Mohs micrographic surgery (Mohs)

Mohs allows the surgeon to remove one layer of skin at a time, starting with the most visible part of the skin cancer. Each layer that is removed is placed under a microscope so that the surgeon can look for cancer cells. This process continues until the surgeon no longer finds cancer cells. Mohs often can be performed in a dermatologist’s office while the patient remains awake. The cure rate for skin cancer treated with Mohs surgery is high.

Excision

Mohs may not be appropriate for every patient. If a tumor is large, it may be treated with a surgical procedure called “excision.” This involves surgically removing DFSP and a portion of normal-looking skin. This procedure may be performed in a dermatologist’s office. Sometimes it needs to be performed in an operating room.

Lymph node dissection

If the cancer has spread to nearby lymph nodes, the lymph nodes may be surgically removed.

Chemotherapy

Options may include the topical treatment 5-fluorouracil (5-FU), applied directly to the skin cancer destroying the damaged skin cells. When the skin heals, new healthy skin appears. If the cancer spreads beyond the skin, chemotherapy that is swallowed, injected or infused (given with an IV) may help kill the cancer cells.

Cryosurgery

Freezes skin for actinic keratosis removal. The treated skin often blisters and peels off within a few days to a few weeks. When the skin heals, you may see a small white mark.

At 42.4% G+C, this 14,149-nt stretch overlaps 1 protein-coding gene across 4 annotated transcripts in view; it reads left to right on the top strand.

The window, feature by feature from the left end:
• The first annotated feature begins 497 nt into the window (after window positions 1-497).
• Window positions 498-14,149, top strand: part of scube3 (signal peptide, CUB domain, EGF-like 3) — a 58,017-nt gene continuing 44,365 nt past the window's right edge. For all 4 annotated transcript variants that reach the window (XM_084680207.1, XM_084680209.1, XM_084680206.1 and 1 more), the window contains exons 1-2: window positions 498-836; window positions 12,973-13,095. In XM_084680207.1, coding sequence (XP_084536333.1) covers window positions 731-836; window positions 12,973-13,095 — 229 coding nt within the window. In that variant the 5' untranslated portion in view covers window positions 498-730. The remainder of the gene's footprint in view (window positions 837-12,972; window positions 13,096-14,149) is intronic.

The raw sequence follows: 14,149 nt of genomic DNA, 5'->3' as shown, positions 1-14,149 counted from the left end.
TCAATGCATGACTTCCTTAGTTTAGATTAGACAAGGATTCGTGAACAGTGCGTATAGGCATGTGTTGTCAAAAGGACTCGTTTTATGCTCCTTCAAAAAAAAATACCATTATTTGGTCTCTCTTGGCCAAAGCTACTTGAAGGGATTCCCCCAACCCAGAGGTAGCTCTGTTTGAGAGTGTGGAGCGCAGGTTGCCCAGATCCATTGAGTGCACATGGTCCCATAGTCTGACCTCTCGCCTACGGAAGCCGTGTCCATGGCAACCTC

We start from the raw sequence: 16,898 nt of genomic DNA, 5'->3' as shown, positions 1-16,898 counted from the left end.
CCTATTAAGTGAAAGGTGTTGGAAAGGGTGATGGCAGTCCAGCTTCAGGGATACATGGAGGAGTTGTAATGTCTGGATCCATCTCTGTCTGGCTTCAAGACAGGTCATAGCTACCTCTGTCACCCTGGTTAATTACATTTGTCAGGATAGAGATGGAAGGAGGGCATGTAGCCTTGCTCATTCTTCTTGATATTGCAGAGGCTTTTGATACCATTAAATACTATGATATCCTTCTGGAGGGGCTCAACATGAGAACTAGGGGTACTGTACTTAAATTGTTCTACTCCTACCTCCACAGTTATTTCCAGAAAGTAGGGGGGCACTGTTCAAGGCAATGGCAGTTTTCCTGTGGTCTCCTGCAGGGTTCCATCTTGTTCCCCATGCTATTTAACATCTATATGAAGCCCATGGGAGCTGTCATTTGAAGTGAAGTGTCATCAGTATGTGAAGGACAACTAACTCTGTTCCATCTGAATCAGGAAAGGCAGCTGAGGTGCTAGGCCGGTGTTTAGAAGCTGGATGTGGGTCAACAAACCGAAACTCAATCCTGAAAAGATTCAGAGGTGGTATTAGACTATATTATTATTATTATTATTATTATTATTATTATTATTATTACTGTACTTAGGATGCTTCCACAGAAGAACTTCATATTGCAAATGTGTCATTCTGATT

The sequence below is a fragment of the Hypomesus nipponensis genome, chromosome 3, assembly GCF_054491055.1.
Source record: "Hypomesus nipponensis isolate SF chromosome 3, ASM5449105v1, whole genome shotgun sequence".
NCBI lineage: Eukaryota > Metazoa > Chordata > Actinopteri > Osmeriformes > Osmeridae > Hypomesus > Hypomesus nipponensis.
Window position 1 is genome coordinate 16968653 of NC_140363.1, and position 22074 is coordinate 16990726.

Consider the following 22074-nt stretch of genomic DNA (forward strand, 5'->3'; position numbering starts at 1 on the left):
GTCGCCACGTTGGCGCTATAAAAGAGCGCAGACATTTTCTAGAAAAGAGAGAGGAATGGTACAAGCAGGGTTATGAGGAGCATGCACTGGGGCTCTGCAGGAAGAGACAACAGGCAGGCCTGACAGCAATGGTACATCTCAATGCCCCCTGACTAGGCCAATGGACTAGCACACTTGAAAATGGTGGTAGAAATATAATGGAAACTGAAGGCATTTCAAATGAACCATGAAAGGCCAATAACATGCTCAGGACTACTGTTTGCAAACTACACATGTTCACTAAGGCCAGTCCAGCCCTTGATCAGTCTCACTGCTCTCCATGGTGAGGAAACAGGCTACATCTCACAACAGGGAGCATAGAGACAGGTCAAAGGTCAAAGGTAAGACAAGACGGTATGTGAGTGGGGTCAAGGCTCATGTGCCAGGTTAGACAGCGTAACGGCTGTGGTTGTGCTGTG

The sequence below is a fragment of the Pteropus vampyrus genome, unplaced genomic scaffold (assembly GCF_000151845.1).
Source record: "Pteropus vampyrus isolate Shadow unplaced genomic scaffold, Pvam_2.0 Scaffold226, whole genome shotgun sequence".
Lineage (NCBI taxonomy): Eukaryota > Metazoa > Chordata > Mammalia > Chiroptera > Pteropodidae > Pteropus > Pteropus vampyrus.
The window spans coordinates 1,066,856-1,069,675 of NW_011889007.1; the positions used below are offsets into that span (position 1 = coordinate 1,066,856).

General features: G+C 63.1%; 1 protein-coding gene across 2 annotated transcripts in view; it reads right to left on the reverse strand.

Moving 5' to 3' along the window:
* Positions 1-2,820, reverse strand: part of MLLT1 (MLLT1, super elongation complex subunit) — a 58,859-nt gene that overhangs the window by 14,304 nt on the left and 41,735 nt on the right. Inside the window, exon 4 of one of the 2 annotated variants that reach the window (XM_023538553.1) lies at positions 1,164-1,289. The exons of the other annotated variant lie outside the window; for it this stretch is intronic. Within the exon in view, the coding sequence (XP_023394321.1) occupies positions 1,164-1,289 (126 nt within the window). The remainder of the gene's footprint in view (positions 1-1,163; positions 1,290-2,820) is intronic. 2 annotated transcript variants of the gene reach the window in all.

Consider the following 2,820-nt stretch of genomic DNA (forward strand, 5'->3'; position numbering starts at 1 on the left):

Curettage and dissection

Your physician removes a visible AK with an instrument called a curette. After curettage, your dermatologist may use electrosurgery to remove more damaged tissue. Electrosurgery numbs and cauterizes (burns) the skin, using an electric current to remove additional growth. When it heals, new healthier skin will appear. Immunotherapy: A cream called imiquimod is applied to the skin cancer, and uses the patient’s own immune system to fight the cancer.

Photodynamic therapy

This treatment consists of two phases. First, a chemical is applied to the skin cancer, sitting there for several hours. During the second phase, the skin cancer is exposed to a special light that destroys the cancer cells. Laser Treatment with photodynamic blue light for pre-cancerous lesions on face or scalp—has a 90–95 percent cure rate for pre-cancerous lesions.

Radiation therapy

This treatment is usually only an option when a patient cannot have surgery or the skin cancer covers a large area. If the cancer has spread to other parts of the body, radiation may be part of the treatment plan. It can help kill cancer cells and ease discomfort.

To schedule an appointment with a specialist at Main Line Health, call 1.866.CALL.MLH (1.866.225.5654) or use our secure online appointment request form.